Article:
I don't remember when my childhood brain first conceived of a post- apocalyptic world. I do recall being afraid of mutual nuclear devastation as a 7-8 year old, and my parents' intense negative reaction to Reagan's "Star Wars" defense initiative only heightened this anxiety. Somewhat interestingly, my primary emotion (at least if you go by my pre- pubertal journal entries) was one of disappointment in the human race. I felt that we didn't really deserve to live alongside the peace-loving kitties, fireflies and narwhals.
But at some point I began to see the creative possibilities in the post- apocalyptic landscape. My obsession with fantastic, Tolkein-esque worlds was fundamentally rooted in a desire to move backward in time, away from the cruelty and complexity of the modern age. Nothing was more satisfying to me than imagining myself as Will Stanton in The Dark is Rising or Bastian in The Neverending Story saving the world from some vague evil force, which nearly always represented the negative aspects of modern culture and industrialization. Responsibility to parents/school/civilization evaporated, providing an exhilarating and addictive freedom (which I still enjoy, by the way, every time I read a good otherworldly novel).
Post-apocalypta, it turned out, could also offer me this lease from responsibility - and perhaps more satisfyingly, the probability of these worlds emerging was actually above zero. After all, no matter how badly I wanted it, I could never actually live in Terry Brook's Shannara. But the world of Mad Max was feasible; one day soon, I could be Feral Kid!
Vehicular combat: early history
It all began (for me) with the Commodore 64 classic, Wasteland. Released in 1988, I was 15 years old and ripe for a darker and more cynical imaginary realm. [BTW, this was when games came on actual 8-inch floppy disks and my C64 drive was starting to make noises like a broken blender. Wasteland basically broke my computer and I never even got to finish the game. I'm still bitter about this.] Wasteland was a role-playing-game (RPG) set in a gritty post-apocalyptic world. You built a character, sent them out into the wasteland to battle mutants and biker-gangs, collect new weapons and develop skills, and proceed through the story. It was devastatingly hard. Rarely are modern games designed so that your character will die repeatedly in combat, just to emphasize the danger of the environment. But when you wandered the wasteland, you took no chances. The screenshot here still sets off a host of negative emotions, including fear and frustration; these fucking radioactive rats killed me at least a thousand times.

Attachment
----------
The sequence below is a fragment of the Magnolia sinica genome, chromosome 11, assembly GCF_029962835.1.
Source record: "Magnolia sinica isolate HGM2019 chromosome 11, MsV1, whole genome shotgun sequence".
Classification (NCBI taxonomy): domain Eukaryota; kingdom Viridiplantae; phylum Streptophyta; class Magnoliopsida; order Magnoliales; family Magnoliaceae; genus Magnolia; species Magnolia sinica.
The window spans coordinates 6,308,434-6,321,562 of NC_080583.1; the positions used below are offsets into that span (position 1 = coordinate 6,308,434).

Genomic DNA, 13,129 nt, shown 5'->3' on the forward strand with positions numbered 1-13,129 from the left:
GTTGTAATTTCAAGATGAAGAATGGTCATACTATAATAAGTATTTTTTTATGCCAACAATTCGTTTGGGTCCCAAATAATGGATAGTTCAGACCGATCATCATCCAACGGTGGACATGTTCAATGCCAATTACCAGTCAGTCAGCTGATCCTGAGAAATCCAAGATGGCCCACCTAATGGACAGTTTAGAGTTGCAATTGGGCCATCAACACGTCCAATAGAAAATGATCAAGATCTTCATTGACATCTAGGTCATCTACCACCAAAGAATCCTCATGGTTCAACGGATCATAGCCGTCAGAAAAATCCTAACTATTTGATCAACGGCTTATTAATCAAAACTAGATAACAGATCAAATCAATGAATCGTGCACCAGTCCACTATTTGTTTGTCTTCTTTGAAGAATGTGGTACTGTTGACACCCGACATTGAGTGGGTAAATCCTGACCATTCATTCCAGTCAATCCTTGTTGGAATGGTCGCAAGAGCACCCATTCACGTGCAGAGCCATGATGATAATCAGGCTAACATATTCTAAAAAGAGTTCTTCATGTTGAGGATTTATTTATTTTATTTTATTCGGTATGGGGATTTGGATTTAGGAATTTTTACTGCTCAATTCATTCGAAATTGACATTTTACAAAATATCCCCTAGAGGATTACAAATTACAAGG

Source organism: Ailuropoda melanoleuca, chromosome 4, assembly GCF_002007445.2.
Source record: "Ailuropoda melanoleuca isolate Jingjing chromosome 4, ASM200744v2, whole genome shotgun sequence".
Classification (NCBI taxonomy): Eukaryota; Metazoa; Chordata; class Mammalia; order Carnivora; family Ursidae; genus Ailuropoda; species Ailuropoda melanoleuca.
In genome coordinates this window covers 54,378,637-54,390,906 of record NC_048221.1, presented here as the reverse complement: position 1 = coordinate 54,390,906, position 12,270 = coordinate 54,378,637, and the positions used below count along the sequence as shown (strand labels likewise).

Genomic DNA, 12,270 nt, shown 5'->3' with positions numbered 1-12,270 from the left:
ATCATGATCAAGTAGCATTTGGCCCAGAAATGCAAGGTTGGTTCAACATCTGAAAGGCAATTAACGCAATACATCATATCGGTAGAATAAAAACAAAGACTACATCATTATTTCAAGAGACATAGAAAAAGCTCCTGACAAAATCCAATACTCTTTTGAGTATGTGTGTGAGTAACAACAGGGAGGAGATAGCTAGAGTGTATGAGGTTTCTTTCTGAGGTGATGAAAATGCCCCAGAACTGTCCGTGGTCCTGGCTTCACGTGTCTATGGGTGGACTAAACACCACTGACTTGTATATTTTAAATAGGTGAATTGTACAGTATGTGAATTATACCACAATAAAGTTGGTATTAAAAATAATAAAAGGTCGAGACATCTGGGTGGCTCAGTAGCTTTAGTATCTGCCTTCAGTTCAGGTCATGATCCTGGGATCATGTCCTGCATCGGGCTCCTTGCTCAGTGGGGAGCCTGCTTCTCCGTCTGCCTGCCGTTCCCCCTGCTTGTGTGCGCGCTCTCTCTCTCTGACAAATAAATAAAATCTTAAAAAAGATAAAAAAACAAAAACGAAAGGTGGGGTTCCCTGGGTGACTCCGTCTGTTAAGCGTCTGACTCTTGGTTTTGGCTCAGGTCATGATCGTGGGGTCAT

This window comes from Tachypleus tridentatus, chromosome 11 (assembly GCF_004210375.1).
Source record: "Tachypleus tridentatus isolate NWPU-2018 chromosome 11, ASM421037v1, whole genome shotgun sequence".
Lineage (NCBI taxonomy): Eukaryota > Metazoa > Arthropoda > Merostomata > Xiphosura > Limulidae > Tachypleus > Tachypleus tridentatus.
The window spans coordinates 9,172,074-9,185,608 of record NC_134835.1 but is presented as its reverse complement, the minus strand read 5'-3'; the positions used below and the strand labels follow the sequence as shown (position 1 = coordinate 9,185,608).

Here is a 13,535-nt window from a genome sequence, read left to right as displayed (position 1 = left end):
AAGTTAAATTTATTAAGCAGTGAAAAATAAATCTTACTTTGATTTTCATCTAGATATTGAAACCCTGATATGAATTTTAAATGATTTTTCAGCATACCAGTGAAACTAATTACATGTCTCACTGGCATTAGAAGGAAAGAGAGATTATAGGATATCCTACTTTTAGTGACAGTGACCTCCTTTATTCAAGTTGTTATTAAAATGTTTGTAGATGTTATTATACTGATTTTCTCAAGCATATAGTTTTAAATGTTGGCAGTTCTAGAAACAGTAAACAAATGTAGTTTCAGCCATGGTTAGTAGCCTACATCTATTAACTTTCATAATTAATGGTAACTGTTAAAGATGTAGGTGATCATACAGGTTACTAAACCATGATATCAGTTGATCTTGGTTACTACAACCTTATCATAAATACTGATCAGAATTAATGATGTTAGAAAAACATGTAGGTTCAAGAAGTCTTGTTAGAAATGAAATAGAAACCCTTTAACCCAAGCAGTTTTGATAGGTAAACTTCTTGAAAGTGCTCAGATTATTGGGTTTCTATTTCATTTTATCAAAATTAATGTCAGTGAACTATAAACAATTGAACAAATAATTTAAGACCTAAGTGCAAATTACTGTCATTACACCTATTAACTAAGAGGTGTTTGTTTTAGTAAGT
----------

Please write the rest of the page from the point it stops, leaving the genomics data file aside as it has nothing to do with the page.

Wasteland spawned another RPG classic, Fallout (1997), which some of you may recognize (and FYI, Fallout 3 will be released this year by Bethesda). And of course there was Mad Max, and The Stand, and an innumerable number of sci-fi stories that I began to consume with great joy. Ultimately, what appealed to me the most from these alternate realities (and trust me, I liked it all: the radiation, the mutants, the punk hairstyles, the shotguns, everything) was the very real and dangerous possibility of vehicular combat. Strapping on a flame-thrower to your souped-up frankenstein of an Interceptor and riding out into the wasteland to find more gas - so that you could drive around some more, kill mutants, save women from being raped, and find more gas.
Modern cultural manifestations of vehicular combat owe a great deal to this memorable sequence from Mad Max 2: the Road Warrior (1981):
Pure awesome. The original Mad Max (1979) set up a frighteningly realistic post-apocalyptic landscape in which the collapse of civilization (left mostly unexplained) is still in progress. Max is a a police officer, and has a nice house, with beatific wife and angelic child. But by the Road Warrior, Max has become much more nihilistic and self-serving, and basically hires out his significant driving/fighting abilities for resources. And, of course, the plot centers around a tanker full of gas.